At the same time, this will remain a true streetcar that he uses day in and day out, so stiff competition suspension just didn’t make sense. To that end, he chose Function+Form’s Type 1 full-bodied coilover. With its fixed dampening characteristics already pre-set and matched to less aggressive, more street-friendly spring rates, he gets a smooth ride in any condition, can control the car’s tendency to squat, all the while taking advantage of the mid-engine, RWD layout when the timing’s right.

 

David Shoger’s CRX Si creation is anything but average, even with its rough around the edge’s outward appearance. The self-made engine and drivetrain conversion is one that very few have attempted, and even less have succeeded in pulling off. For the guy that grew bored with standard go-fast parts and common swaps, this long-term, intermittent project has been his most involved and has resulted in the biggest payoff.

 

As with any Honda project, it’s never quite over, and David has plenty on his long-term to-do list. He notes, “My intention is to someday repaint it to full yellow, but life comes before cars, so for now it’ll stay multi-color. Other future mods might include new wheels, a small turbo, and a front trunk inlay.” It might be years before all of that happens, but in the meantime, David can be seen enjoying the road from behind the wheel of his one-of-a-kind CRX every chance he gets.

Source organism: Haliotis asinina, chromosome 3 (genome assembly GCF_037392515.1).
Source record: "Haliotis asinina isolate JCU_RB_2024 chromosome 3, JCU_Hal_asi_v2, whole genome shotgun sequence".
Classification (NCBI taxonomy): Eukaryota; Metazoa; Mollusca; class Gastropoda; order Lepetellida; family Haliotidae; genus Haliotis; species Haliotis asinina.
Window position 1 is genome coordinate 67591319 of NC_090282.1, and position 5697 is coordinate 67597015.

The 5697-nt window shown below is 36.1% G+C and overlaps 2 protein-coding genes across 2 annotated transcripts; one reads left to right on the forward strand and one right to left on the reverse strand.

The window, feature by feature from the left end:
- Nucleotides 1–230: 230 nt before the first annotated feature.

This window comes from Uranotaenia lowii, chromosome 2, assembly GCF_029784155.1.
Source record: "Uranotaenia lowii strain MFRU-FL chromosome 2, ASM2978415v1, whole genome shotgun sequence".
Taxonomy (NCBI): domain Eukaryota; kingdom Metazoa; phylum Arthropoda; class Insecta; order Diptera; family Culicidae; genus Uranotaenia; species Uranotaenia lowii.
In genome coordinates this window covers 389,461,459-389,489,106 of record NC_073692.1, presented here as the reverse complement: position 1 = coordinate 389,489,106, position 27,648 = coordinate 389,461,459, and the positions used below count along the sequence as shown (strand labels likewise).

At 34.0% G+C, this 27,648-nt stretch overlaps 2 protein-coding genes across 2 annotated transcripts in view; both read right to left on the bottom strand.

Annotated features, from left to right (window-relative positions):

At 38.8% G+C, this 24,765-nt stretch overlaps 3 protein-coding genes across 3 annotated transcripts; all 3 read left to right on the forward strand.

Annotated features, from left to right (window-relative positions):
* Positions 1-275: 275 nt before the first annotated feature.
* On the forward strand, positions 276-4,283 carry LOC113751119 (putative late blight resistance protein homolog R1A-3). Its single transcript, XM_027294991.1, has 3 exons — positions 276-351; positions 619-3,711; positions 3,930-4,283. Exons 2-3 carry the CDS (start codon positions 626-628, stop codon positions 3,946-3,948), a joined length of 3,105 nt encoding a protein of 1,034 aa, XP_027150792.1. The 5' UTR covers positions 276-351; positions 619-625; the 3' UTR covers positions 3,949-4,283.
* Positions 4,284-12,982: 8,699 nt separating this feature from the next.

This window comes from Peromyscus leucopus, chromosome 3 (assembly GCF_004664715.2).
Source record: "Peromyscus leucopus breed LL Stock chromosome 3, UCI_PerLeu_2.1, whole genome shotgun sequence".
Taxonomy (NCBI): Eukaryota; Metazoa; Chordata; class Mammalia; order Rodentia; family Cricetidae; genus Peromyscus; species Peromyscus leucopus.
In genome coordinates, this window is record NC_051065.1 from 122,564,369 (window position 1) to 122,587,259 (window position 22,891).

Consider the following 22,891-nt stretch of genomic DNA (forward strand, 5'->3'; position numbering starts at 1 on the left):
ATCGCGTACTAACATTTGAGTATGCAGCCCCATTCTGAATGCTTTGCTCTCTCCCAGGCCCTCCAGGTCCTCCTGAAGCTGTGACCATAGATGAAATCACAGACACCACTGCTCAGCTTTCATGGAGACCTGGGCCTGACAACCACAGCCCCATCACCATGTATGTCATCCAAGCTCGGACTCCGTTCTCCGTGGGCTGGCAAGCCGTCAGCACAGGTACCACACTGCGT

David Shoger’s 1989 Honda CRX Si

 

Engine Specs K20Z3; Innovative engine mounts; 1980s VW Rabbit radiator; shaved and vented valve cover; Jegs in-line fuel filter; Walbro 190lph fuel pump; RCI 12-gallon fuel cell; JDM ITR throttle body; K-Tuned header, throttle body adapter; MR2 throttle cable; custom intake, air box; Thrush resonator; Blox mini race muffler; 2.25-in. exhaust; Hondata

 

Transmission & Drivetrain 6-speed trans; 2005 Accord shifter; Hush22 cable-to-hydro conversion

 

Suspension Function+Form Type I coilovers; Energy Suspension and Prothane bushings; Skunk2 upper control arms front and rear; custom rear tower bar, front/rear body drop; Blox roll center adjusters

 

Resistance Mini Cooper 11-inch rotors front, Integra 10.3-inch rear; 2005-06 CRV calipers front; 1999-07 MR2 rear; custom hard lines; brake booster delete; Wilwood 7/8

 

Outside rear window removed for ventilation of the engine compartment; side scoop air intake

 

Cabin 1st-generation MR2 rear console; ITR shift knob; OEM 1990-91 Si seats

 

Thank you to my brother for buying me this stock CRX back in high school. And thank you to my wife for buying it back after I sold it in 2009 when I botched a simple D16z6 swap.

F2 Suspension - 1988 1991 Honda Civic CRX JDM Coilovers Function and Form Type 1 F2EFT2 21

 

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Follow Davids work on his instagram: @david_builds_stuff